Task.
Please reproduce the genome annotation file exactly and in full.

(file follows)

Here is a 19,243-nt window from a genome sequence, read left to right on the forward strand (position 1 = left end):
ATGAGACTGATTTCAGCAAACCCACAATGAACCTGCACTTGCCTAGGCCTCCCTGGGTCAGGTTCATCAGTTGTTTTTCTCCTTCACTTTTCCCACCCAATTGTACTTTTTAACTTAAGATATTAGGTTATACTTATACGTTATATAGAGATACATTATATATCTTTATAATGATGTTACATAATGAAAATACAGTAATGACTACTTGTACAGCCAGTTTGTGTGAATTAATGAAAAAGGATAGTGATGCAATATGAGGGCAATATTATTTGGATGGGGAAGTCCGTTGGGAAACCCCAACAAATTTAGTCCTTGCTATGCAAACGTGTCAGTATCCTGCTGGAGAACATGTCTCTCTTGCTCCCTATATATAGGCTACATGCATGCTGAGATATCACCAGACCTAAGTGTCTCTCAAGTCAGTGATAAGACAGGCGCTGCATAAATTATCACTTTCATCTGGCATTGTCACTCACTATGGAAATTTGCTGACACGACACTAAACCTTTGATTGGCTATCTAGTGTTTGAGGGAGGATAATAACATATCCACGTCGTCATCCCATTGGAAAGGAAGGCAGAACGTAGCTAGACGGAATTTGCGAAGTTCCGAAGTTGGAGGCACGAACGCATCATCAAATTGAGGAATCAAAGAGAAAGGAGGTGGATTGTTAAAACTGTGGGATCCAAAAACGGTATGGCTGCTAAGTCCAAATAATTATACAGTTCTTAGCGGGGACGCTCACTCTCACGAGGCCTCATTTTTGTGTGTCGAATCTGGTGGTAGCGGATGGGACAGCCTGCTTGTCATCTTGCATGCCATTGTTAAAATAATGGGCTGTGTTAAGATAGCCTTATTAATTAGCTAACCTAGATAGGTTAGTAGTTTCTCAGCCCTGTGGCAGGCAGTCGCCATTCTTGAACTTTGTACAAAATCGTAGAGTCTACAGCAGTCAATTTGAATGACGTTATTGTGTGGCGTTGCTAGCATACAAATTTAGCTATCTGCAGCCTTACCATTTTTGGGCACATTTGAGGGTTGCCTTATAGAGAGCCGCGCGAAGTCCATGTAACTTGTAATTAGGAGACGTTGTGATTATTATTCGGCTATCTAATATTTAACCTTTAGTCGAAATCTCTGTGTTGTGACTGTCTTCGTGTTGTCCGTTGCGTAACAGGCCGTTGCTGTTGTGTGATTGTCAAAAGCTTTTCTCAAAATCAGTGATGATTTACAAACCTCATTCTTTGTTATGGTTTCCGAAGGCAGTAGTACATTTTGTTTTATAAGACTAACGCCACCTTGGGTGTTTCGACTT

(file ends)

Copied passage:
Here is a 19,243-nt window from a genome sequence, read left to right on the forward strand (position 1 = left end):
ATGAGACTGATTTCAGCAAACCCACAATGAACCTGCACTTGCCTAGGCCTCCCTGGGTCAGGTTCATCAGTTGTTTTTCTCCTTCACTTTTCCCACCCAATTGTACTTTTTAACTTAAGATATTAGGTTATACTTATACGTTATATAGAGATACATTATATATCTTTATAATGATGTTACATAATGAAAATACAGTAATGACTACTTGTACAGCCAGTTTGTGTGAATTAATGAAAAAGGATAGTGATGCAATATGAGGGCAATATTATTTGGATGGGGAAGTCCGTTGGGAAACCCCAACAAATTTAGTCCTTGCTATGCAAACGTGTCAGTATCCTGCTGGAGAACATGTCTCTCTTGCTCCCTATATATAGGCTACATGCATGCTGAGATATCACCAGACCTAAGTGTCTCTCAAGTCAGTGATAAGACAGGCGCTGCATAAATTATCACTTTCATCTGGCATTGTCACTCACTATGGAAATTTGCTGACACGACACTAAACCTTTGATTGGCTATCTAGTGTTTGAGGGAGGATAATAACATATCCACGTCGTCATCCCATTGGAAAGGAAGGCAGAACGTAGCTAGACGGAATTTGCGAAGTTCCGAAGTTGGAGGCACGAACGCATCATCAAATTGAGGAATCAAAGAGAAAGGAGGTGGATTGTTAAAACTGTGGGATCCAAAAACGGTATGGCTGCTAAGTCCAAATAATTATACAGTTCTTAGCGGGGACGCTCACTCTCACGAGGCCTCATTTTTGTGTGTCGAATCTGGTGGTAGCGGATGGGACAGCCTGCTTGTCATCTTGCATGCCATTGTTAAAATAATGGGCTGTGTTAAGATAGCCTTATTAATTAGCTAACCTAGATAGGTTAGTAGTTTCTCAGCCCTGTGGCAGGCAGTCGCCATTCTTGAACTTTGTACAAAATCGTAGAGTCTACAGCAGTCAATTTGAATGACGTTATTGTGTGGCGTTGCTAGCATACAAATTTAGCTATCTGCAGCCTTACCATTTTTGGGCACATTTGAGGGTTGCCTTATAGAGAGCCGCGCGAAGTCCATGTAACTTGTAATTAGGAGACGTTGTGATTATTATTCGGCTATCTAATATTTAACCTTTAGTCGAAATCTCTGTGTTGTGACTGTCTTCGTGTTGTCCGTTGCGTAACAGGCCGTTGCTGTTGTGTGATTGTCAAAAGCTTTTCTCAAAATCAGTGATGATTTACAAACCTCATTCTTTGTTATGGTTTCCGAAGGCAGTAGTACATTTTGTTTTATAAGACTAACGCCACCTTGGGTGTTTCGACTT